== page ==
Today, workers at Google and other Alphabet companies are announcing the creation of the Alphabet Workers Union with support from the Communications Workers of America (CWA)—the first of its kind in the company’s history. It will be the first union open to all employees and contractors at any Alphabet company, with dues-paying members, an elected board of directors, and paid organizing staff.
“This union builds upon years of courageous organizing by Google workers,” said Nicki Anselmo, Program Manager. “From fighting the ‘real names’ policy, to opposing Project Maven, to protesting the egregious, multi-million dollar payouts that have been given to executives who’ve committed sexual harassment, we’ve seen first-hand that Alphabet responds when we act collectively. Our new union provides a sustainable structure to ensure that our shared values as Alphabet employees are respected even after the headlines fade.”
The new union is part of CWA’s CODE-CWA (Coalition to Organize Digital Employees) project, and the workers will be members of CWA Local 1400. It follows successful union drives by other Google workers—like HCL contract workers in Pittsburgh and cafeteria workers now with UNITE HERE! in the Bay Area—as well as unions formed by workers at other tech companies like Kickstarter and Glitch.
The Alphabet Workers Union, however, will be the first open to all employees of Alphabet, regardless of their role or classification.
“This is historic—the first union at a major tech company by and for all tech workers,” said Dylan Baker, Software Engineer. “We will elect representatives, we will make decisions democratically, we will pay dues, and we will hire skilled organizers to ensure all workers at Google know they can work with us if they actually want to see their company reflect their values.”
“We are glad to welcome the Alphabet Workers Union as members of CWA Local 1400,” said CWA Local President Don Trementozzi. “We are a democratic, member-driven union, with experience building and sustaining worker power at some of America’s largest corporations. This is an historic step toward making lasting improvements for workers at Google and other Alphabet companies.”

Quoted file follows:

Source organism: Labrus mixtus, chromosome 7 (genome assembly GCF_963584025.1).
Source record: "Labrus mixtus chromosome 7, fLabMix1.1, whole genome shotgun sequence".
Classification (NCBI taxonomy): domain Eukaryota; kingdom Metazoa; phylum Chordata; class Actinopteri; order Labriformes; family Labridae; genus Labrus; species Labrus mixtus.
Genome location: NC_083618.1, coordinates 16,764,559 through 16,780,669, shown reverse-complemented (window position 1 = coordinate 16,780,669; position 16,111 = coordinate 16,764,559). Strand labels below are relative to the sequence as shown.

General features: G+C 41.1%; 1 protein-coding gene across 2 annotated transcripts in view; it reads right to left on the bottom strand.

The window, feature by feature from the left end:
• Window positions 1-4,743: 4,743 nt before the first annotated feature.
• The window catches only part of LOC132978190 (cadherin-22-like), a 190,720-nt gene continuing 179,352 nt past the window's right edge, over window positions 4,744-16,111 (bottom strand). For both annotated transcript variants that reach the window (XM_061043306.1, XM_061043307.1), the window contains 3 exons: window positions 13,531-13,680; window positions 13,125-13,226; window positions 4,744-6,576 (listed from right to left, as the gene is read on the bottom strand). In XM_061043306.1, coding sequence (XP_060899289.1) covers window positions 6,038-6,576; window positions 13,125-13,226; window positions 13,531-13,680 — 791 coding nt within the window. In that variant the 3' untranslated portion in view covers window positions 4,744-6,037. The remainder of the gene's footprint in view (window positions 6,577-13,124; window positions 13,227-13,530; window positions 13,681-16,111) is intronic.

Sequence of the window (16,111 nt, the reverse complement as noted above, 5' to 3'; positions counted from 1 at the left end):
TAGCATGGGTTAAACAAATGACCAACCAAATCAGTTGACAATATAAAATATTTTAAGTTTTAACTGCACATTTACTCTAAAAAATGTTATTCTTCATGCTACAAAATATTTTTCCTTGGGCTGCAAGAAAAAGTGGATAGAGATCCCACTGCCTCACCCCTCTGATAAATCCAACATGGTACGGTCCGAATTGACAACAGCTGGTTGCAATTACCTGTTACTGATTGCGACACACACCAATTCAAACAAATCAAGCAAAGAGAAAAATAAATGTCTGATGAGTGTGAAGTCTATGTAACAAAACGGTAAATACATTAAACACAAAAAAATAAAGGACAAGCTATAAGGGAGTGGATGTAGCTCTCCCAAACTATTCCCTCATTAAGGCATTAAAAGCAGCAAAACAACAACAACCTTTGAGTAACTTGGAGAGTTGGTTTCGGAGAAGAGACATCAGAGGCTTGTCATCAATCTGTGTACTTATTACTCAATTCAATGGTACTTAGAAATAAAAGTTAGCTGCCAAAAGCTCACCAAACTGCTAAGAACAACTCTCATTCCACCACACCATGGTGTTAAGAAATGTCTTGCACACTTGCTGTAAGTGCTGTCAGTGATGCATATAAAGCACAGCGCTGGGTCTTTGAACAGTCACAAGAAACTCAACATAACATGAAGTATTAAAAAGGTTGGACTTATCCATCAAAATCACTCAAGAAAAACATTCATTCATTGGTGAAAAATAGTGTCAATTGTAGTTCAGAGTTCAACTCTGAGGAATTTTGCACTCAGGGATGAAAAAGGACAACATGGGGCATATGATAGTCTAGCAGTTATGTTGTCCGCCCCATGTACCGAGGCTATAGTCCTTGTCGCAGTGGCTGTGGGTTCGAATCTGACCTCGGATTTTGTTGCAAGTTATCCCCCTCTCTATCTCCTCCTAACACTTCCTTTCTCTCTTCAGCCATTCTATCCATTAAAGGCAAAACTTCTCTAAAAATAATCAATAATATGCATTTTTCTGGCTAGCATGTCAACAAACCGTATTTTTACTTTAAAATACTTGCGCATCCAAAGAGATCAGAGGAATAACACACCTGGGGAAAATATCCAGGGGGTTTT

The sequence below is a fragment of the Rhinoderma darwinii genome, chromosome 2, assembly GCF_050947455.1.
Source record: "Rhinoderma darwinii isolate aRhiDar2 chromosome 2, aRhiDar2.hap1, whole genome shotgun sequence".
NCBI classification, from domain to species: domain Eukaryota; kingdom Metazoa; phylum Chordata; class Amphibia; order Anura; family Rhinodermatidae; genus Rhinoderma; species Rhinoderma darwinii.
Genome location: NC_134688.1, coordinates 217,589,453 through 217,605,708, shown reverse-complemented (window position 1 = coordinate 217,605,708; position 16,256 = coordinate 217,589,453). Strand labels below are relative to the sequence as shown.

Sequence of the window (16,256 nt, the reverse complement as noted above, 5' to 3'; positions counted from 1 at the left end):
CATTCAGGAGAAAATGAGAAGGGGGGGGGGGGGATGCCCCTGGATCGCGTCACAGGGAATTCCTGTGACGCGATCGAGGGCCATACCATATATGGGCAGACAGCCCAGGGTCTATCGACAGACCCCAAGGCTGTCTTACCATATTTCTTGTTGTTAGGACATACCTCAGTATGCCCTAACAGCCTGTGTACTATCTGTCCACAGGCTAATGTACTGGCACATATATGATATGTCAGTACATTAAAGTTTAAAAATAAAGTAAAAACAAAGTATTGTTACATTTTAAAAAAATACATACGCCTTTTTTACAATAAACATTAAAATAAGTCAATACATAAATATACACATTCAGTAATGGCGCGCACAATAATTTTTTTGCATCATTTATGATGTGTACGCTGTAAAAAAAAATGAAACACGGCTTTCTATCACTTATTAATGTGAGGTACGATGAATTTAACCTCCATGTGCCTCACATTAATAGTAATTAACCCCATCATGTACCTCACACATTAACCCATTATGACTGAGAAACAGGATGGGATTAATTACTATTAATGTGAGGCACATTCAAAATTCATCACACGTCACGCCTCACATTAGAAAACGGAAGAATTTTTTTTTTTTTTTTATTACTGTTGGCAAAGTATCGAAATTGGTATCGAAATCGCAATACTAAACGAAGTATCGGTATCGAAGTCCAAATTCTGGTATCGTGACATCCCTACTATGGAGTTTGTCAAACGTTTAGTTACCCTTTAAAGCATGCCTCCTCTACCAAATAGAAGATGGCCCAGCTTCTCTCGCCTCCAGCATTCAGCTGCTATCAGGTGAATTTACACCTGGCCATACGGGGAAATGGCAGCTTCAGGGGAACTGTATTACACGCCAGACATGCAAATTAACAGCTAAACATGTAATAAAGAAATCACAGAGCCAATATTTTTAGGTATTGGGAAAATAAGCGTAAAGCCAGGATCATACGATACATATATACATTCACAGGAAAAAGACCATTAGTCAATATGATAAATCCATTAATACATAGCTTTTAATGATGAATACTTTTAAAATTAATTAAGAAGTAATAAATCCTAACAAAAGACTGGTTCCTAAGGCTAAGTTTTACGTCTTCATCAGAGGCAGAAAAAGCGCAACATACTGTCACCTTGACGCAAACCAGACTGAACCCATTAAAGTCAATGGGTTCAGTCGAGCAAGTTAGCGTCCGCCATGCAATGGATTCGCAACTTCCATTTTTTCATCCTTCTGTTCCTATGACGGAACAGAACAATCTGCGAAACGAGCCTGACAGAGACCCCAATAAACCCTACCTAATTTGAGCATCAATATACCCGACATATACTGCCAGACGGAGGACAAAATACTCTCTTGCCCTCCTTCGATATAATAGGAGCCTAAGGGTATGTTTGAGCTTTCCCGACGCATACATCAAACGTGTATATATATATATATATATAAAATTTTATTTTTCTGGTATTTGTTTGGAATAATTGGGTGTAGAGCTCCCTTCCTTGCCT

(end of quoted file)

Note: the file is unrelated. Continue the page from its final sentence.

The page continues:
Google began as a small tech company with a “Don’t Be Evil” mantra but has quickly become one of the most influential companies in the world. Alphabet, Google’s parent company, now has more than 120,000 workers. It’s responsible for vast swaths of the internet, controlling tools used by billions of people across the world, with subsidiaries as varied as Waymo, Verily, Fitbit, and Wing.
Yet half of Google workers at Alphabet companies are hired as TVCs—temps, vendors, or contractors—without the benefits afforded to full-time employees. Executives have been awarded tens of millions of dollars in exit packages after documented sexual harassment against fellow Googlers. And the company has taken on unethical government contracts, like drone targeting for the military, yet kept the nature of that technology secret even to the Googlers working on those projects. It has removed its past motto from its mission statement.
Most recently, the company fired Dr. Timnit Gebru, a leading artificial intelligence researcher, for no reason whatsoever. The firing has caused outrage from thousands of us, including Black and Brown workers who are heartbroken by the company’s actions and unsure of their future at Google.
Workers who have organized to stop these trends have been met by intimidation, suppression, and blatantly illegal firings, as recently confirmed by the National Labor Relations Board. Instead of listening to workers, Google hired IRI, a notorious anti-union firm, to suppress their organizing. This is how Google’s executives have chosen to interact with workers.
The only tactic that has ensured workers are respected and heard is collective action. Project Maven was canceled when thousands of Googlers pledged they would not work on unethical tech. Forced arbitration was ended when Googlers walked out across the globe.
The Alphabet Workers Union will be the structure that ensures Google workers can actively push for real changes at the company, from the kinds of contracts Google accepts to employee classification to wage and compensation issues. All issues relevant to Google as a workplace will be the purview of the union and its members.